There is a little help detecting the fraudulent bottles which may come on the market in the future. Macallan have placed a little metallic holographic sticker on the bottle on the edge of the foil, it has an image of Easter Elchies House as the hologram.
Firstly, heart felt condolences to all those who have lost family and friends to the disaster in Japan.
This week I have had a very enjoyable and enlightening afternoon getting to know the Nikka range of whiskies courtesy of the lovely people at Eau de Vie who represent Nikka’s interests.
Having not really any knowledge of the brand before (the odd tasting at larger events, like the 1990 single cask at whisky live). I opted to run through the range in the recommended order which in hind site was a very good idea.
So I started with the Miyagikyo, moved onto the Yoichi and finished by trying their blends.
I thought the Miyagikyo range was very good. A consistent style through the age statements but growing with complexity. They all display caramel and vanilla, but the difference in the 10 year old is the bourbon barrel maturation, the 12 and 15 being matured in sherry. The 12 and 15 year olds have more floral notes than the 10 and the 12 has a lovely spicy finish at the end.
The Yoichi range on the other hand has more fruit than flora and more spice and wood. The 10 year old having hints of lavender as well. My over all favourite for flavour, texture, aroma and finish versus the cost was the 12 year old. It has a full mouth feel which becomes more oily with a touch of water, good complexity with flavours of vanilla and honey crossed with a menthol and smoky flavour developing in to burnt wood and toffee. it finishes with more burnt wood and peat. The 15 year old has more white fruits on the nose and more pepper and spice on the palate with a touch of praline. This chocolate becomes bitter chocolate on the finish with coffee and right on the end the flavour returns to white fruits, mainly pear.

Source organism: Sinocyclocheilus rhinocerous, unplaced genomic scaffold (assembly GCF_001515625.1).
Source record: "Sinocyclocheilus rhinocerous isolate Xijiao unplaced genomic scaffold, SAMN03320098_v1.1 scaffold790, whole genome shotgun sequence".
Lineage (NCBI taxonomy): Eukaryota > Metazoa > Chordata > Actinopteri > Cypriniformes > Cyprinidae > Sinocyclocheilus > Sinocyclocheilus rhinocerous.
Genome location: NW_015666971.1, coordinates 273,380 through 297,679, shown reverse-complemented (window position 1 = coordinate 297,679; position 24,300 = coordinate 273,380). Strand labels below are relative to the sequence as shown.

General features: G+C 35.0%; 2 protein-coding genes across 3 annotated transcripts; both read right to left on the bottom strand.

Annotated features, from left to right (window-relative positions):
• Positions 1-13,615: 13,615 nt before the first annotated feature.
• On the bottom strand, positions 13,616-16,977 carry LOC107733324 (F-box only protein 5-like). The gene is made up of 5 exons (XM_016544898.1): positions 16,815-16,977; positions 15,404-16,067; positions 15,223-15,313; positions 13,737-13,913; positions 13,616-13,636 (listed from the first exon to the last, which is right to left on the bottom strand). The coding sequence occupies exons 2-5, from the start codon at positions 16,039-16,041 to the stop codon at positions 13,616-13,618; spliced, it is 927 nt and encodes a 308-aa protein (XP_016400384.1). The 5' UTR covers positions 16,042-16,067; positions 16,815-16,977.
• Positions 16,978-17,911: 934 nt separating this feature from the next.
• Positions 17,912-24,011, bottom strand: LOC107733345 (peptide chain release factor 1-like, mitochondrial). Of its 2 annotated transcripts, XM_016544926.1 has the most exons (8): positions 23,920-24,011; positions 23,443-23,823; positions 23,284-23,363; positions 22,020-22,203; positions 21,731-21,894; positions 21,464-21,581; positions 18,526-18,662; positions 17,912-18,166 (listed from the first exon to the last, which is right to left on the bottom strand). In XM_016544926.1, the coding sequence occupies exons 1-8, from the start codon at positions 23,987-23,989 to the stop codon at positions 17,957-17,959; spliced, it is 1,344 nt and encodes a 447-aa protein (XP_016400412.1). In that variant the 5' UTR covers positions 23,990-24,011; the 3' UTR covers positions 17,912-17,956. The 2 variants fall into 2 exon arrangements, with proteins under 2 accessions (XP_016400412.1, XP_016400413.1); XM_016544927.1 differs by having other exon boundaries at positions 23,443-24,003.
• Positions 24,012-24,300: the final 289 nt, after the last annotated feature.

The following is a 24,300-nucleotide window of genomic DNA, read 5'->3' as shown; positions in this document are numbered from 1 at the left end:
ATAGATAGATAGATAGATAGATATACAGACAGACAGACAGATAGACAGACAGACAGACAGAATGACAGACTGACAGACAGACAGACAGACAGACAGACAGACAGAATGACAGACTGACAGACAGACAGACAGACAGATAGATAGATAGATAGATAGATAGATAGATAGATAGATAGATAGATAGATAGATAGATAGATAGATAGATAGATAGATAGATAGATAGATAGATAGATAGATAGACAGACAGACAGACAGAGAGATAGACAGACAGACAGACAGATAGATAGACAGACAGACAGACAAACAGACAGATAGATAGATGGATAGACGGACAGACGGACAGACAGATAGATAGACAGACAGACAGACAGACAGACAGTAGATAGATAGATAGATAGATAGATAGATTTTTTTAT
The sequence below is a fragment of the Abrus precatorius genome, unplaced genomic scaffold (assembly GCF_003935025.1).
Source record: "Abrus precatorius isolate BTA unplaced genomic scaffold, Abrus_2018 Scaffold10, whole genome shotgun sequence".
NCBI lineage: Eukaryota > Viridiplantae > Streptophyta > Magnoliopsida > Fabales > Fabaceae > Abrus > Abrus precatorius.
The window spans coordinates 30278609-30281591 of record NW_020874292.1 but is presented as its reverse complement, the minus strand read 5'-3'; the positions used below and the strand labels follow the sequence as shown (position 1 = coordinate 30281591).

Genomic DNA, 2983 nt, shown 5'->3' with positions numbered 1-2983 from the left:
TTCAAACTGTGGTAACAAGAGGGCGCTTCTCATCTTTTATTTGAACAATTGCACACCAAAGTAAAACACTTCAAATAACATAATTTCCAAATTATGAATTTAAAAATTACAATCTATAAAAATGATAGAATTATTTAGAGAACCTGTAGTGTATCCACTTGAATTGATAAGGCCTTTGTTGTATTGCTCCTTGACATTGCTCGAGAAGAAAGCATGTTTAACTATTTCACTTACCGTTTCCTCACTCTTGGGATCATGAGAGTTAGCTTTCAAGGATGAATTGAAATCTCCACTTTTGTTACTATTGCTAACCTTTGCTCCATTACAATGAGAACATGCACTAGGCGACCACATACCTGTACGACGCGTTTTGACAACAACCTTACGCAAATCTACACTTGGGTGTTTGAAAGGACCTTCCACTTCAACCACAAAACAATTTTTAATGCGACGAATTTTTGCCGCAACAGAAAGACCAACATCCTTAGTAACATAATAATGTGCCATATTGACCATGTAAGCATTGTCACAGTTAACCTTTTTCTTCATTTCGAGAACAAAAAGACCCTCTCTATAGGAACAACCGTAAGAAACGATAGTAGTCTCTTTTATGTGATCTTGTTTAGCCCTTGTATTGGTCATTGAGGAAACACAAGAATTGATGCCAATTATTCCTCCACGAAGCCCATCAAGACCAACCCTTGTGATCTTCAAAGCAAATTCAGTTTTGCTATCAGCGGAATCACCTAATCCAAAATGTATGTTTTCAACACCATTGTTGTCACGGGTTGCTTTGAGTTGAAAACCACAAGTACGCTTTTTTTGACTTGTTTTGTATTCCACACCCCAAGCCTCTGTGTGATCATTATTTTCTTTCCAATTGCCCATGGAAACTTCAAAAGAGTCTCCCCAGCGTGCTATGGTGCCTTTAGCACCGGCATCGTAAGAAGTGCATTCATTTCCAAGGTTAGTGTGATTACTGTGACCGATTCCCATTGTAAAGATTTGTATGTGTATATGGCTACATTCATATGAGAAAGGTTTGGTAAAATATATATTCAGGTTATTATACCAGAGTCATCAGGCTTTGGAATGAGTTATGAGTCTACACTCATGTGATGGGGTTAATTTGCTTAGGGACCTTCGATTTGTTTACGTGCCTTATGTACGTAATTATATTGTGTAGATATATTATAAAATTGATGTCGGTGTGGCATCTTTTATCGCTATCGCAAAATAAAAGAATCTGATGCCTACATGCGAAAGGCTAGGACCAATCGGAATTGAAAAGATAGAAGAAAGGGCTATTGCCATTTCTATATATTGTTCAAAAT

I next tried the Taketsuru 12 and 17 year olds. Both having flavours unsurprisingly of both the previous whiskies, but the two go well together. I thought the 17 year old was good, retailing at around £67, it is very rich with lots of preserved fruit and toffee, creamy texture with hints of hazelnut. it has a distinctive aftertaste of praline, more noticeable then the 15 year old Yoichi giving it a lovely balance against the spicy flavours of aniseed and citrus notes, leaving a freshness on the palate.
Onto the pure malts. There are a white, red and black pure malt. The white coming from Yoichi, the red from Miyagikyo and the black being a blend of the two. The white is very peaty and salty, the red being sweet and fruity and the black being a little mixture of the two, to the extent that it tastes as if it is literally 50% of each.
These are so vastly different that for me it would depend on my mood as to which I would prefer. Today it would be the red.
Lastly I tried the Nikka from the barrel and Nikka all malt. Both very good value for money, the all malt doing exactly what it says on the bottle, malt, caramel with hints of vanilla, quite sweet. The Nikka from the barrel being 51.4% gives a good punch, but has a good rounded flavour of apricots and spice, a bargain at £25
Having never tasted Nikka before Whisky Live London 2011, I would imagine a bottle would grace my shelf at most points of the year. There are flavours to suit most seasons. The bottle I have at the moment is a single cask Miyagikyo 1990 which Olivia at Eau de Vie gave me to taste at whisky live, and after a little hunting I found a bottle from a small shop in York. Getting very rare now, (only 349 bottles were produced), it is fabulous stuff and was retailing around the £120 mark, so although not an every day drinker, it certainly deserves a place on any shelf for those who fancy something with a greater complexity, texture and finish now and again.
The English Whisky Company’s new limited edition William & Kate Commemorative Decanter
I visited St George’s distillery today and met with Andrew and James Nelstrop and had a good chat and tasting with David Fitt their distiller.